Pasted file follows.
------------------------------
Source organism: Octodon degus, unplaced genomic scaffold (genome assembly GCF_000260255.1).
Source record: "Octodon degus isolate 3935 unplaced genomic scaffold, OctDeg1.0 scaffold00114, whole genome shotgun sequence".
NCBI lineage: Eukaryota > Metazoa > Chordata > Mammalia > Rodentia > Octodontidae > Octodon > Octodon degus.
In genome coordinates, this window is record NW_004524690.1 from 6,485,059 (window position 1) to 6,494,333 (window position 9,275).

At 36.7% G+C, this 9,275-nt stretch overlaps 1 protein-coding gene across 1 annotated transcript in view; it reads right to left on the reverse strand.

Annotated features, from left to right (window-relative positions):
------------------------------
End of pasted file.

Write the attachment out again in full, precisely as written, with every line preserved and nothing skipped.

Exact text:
Source organism: Octodon degus, unplaced genomic scaffold (genome assembly GCF_000260255.1).
Source record: "Octodon degus isolate 3935 unplaced genomic scaffold, OctDeg1.0 scaffold00114, whole genome shotgun sequence".
NCBI lineage: Eukaryota > Metazoa > Chordata > Mammalia > Rodentia > Octodontidae > Octodon > Octodon degus.
In genome coordinates, this window is record NW_004524690.1 from 6,485,059 (window position 1) to 6,494,333 (window position 9,275).

At 36.7% G+C, this 9,275-nt stretch overlaps 1 protein-coding gene across 1 annotated transcript in view; it reads right to left on the reverse strand.

Annotated features, from left to right (window-relative positions):